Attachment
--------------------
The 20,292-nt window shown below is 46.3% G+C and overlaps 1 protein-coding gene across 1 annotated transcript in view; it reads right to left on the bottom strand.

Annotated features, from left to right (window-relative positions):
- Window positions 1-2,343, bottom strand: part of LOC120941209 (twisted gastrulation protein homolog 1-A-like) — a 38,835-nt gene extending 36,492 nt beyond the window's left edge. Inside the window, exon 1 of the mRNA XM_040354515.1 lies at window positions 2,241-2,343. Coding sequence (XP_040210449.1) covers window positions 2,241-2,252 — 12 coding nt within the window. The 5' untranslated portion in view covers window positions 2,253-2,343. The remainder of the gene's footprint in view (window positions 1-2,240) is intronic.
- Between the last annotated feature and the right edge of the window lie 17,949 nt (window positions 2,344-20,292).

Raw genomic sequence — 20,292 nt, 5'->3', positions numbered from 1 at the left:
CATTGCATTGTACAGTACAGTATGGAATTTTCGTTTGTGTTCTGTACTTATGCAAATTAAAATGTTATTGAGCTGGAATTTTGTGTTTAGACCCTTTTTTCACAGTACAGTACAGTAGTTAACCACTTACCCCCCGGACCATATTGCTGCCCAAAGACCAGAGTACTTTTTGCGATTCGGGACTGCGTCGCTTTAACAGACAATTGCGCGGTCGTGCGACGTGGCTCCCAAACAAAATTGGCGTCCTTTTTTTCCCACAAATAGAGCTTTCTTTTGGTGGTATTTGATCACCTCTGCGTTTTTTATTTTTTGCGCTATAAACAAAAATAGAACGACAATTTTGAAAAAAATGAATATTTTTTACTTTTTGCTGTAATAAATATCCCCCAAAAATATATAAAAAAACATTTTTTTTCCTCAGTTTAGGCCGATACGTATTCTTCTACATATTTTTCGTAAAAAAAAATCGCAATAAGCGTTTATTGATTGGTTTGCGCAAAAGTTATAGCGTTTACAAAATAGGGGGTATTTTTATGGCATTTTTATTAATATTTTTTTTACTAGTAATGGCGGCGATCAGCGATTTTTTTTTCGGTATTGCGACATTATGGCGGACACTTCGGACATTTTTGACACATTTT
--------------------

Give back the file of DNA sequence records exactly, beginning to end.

The 20,292-nt window shown below is 46.3% G+C and overlaps 1 protein-coding gene across 1 annotated transcript in view; it reads right to left on the bottom strand.

Annotated features, from left to right (window-relative positions):
- Window positions 1-2,343, bottom strand: part of LOC120941209 (twisted gastrulation protein homolog 1-A-like) — a 38,835-nt gene extending 36,492 nt beyond the window's left edge. Inside the window, exon 1 of the mRNA XM_040354515.1 lies at window positions 2,241-2,343. Coding sequence (XP_040210449.1) covers window positions 2,241-2,252 — 12 coding nt within the window. The 5' untranslated portion in view covers window positions 2,253-2,343. The remainder of the gene's footprint in view (window positions 1-2,240) is intronic.
- Between the last annotated feature and the right edge of the window lie 17,949 nt (window positions 2,344-20,292).

Raw genomic sequence — 20,292 nt, 5'->3', positions numbered from 1 at the left:
CATTGCATTGTACAGTACAGTATGGAATTTTCGTTTGTGTTCTGTACTTATGCAAATTAAAATGTTATTGAGCTGGAATTTTGTGTTTAGACCCTTTTTTCACAGTACAGTACAGTAGTTAACCACTTACCCCCCGGACCATATTGCTGCCCAAAGACCAGAGTACTTTTTGCGATTCGGGACTGCGTCGCTTTAACAGACAATTGCGCGGTCGTGCGACGTGGCTCCCAAACAAAATTGGCGTCCTTTTTTTCCCACAAATAGAGCTTTCTTTTGGTGGTATTTGATCACCTCTGCGTTTTTTATTTTTTGCGCTATAAACAAAAATAGAACGACAATTTTGAAAAAAATGAATATTTTTTACTTTTTGCTGTAATAAATATCCCCCAAAAATATATAAAAAAACATTTTTTTTCCTCAGTTTAGGCCGATACGTATTCTTCTACATATTTTTCGTAAAAAAAAATCGCAATAAGCGTTTATTGATTGGTTTGCGCAAAAGTTATAGCGTTTACAAAATAGGGGGTATTTTTATGGCATTTTTATTAATATTTTTTTTACTAGTAATGGCGGCGATCAGCGATTTTTTTTTCGGTATTGCGACATTATGGCGGACACTTCGGACATTTTTGACACATTTT